Luck of supply in current housing market cose robust increase in home prices. Median home price, according to National Association of Realtors increase up to $240,700 in the second quarter, up 4.9 percent from from the second quarter of last year. Without adequate building new houses, inventory seriously failing to keep up with market demand. Construction companies spasmodically try to fix the problem, but past real estate bubble, made it negative effect on the industry as well. Builders experience lack of workforce, despite increased pay. Another problem is financing, not many banks rushing to finance construction company, especially small ones. Also it seems like some cities take a course on slowing down on new construction permits issued. As result we have such a difference in new building permits in 2006 and 2016. According to public record city of Bellevue in 2006 issued 238 building permits, and just 99 in 2016. City of Bothell 322 permits in 2006 and just very shay 65 permits in 2016. Only city of Seattle strive to keep up with such high demand, so it was 482 new construction permits in 2006, and 403 in 2016. But bigger shocker is Unincorporated King County area. It was 1572 permit issued in 2006, and now bad news, just 349 in 2016. I’ve heard many times from general contractors that it’s tough to do business with King County, and that is the prove of that.
Do we want it or not but not enough supply driving home prices up.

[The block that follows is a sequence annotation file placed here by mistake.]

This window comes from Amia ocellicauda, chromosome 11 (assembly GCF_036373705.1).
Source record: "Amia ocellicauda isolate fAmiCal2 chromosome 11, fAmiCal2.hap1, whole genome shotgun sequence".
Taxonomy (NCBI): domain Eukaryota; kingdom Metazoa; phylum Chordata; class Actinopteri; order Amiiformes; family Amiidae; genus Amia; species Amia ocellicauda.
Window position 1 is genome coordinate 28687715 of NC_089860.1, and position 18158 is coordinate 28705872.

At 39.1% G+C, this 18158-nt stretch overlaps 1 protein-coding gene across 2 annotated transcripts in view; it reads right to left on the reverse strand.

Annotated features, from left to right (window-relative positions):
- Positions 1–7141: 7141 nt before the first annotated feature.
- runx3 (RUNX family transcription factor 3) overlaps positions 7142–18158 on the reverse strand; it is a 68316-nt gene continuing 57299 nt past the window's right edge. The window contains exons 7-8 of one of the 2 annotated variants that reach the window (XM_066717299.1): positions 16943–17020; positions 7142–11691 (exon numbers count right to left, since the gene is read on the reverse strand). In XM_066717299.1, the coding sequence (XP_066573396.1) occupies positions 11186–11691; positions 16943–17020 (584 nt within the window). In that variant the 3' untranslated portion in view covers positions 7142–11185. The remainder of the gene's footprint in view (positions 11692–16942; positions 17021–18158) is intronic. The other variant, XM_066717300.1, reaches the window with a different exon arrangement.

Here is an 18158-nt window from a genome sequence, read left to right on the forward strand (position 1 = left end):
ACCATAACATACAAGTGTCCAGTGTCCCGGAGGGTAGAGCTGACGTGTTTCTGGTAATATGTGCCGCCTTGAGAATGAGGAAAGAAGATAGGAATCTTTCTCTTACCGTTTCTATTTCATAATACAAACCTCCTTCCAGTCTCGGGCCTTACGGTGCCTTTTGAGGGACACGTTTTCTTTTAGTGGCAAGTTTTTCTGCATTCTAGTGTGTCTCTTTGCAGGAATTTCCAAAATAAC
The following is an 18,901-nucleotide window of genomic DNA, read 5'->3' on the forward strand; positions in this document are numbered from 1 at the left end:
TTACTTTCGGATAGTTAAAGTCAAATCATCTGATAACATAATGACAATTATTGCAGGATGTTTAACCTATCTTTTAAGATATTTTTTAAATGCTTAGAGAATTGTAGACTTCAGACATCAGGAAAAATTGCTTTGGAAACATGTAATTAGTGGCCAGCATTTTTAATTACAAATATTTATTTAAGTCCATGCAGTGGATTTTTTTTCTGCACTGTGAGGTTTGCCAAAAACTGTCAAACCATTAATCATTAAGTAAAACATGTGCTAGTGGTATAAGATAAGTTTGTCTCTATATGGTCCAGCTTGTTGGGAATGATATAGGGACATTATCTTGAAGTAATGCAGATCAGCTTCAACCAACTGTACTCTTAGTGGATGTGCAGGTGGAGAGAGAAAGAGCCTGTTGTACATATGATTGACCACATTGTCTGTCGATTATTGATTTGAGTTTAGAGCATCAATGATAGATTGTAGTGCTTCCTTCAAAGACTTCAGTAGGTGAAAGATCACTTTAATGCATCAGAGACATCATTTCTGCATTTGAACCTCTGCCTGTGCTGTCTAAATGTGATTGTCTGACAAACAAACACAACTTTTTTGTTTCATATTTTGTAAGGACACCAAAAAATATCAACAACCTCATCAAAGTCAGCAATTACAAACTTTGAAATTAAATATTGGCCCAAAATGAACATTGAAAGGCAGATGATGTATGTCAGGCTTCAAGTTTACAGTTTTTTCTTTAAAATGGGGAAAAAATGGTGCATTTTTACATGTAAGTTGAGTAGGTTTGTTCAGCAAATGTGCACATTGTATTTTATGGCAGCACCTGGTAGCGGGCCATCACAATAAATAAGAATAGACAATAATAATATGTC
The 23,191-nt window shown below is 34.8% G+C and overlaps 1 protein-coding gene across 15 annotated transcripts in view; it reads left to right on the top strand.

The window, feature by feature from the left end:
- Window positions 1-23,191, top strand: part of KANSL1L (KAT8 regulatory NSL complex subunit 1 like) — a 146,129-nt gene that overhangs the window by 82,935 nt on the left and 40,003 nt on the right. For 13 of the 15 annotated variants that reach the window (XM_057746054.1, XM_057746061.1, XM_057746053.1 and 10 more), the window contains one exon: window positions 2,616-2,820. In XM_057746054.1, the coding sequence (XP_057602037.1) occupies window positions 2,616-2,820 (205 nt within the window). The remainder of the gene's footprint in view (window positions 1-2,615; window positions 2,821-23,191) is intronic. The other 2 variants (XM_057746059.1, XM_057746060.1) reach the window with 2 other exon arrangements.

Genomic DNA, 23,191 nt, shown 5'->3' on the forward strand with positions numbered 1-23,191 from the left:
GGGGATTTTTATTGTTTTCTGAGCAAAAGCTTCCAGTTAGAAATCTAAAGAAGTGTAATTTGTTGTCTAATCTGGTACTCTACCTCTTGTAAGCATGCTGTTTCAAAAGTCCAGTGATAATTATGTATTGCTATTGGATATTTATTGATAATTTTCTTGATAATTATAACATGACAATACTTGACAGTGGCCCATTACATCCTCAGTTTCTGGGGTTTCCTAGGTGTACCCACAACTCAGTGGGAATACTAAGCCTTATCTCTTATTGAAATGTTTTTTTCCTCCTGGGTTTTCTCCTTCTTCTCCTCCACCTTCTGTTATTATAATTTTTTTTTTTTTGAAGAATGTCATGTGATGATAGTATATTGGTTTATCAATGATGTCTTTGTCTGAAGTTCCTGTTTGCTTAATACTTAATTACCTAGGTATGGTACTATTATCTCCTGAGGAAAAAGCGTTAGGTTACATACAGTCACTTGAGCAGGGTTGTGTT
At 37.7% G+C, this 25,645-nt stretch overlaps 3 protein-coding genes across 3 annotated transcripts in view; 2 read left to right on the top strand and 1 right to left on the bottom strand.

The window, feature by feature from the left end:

Another mind boggling factor is index affordability. Despite slight increase in national median family income, $68,774 it’s not enough to keep up with much faster rising home prices. For a family to purchase single family home at national medium price with 5 percent down payment, they should should have an income of $52,255. Just a reminder that national median home price is $240,700, and it would be “Mission Impossible” to find a house at that price around Seattle area. In 2012 index affordability Seattle- Tacoma metro area was 151,7 in 2014 it get down to 129.9, and had still the same in 2015. With current trend it might get slightly down in 2016. Some might think that lower index of affordability will lead to slow down of price increase, but it’s not always true. If we take a look at San Francisco real estate market; their index affordability slide down to 72.6 in 2015, and it was 105.7 just 2012. San Francisco home prices stady was going up since 2012 and affordability didn’t slow it down. According to National Association of Realtors data median home sale price in San Francisco- Oakland metro area was 643,800 in 2013 and right now it’s 885,600, so it didn’t slow it down, despite if follow the logic it should. It rase more question then gives an answers, how is that people with not enough income still be able to buy property and somehow continue to push prices upward , but definitely we see right now is totally different real estate market with absolutely different driving engines, then in 2006.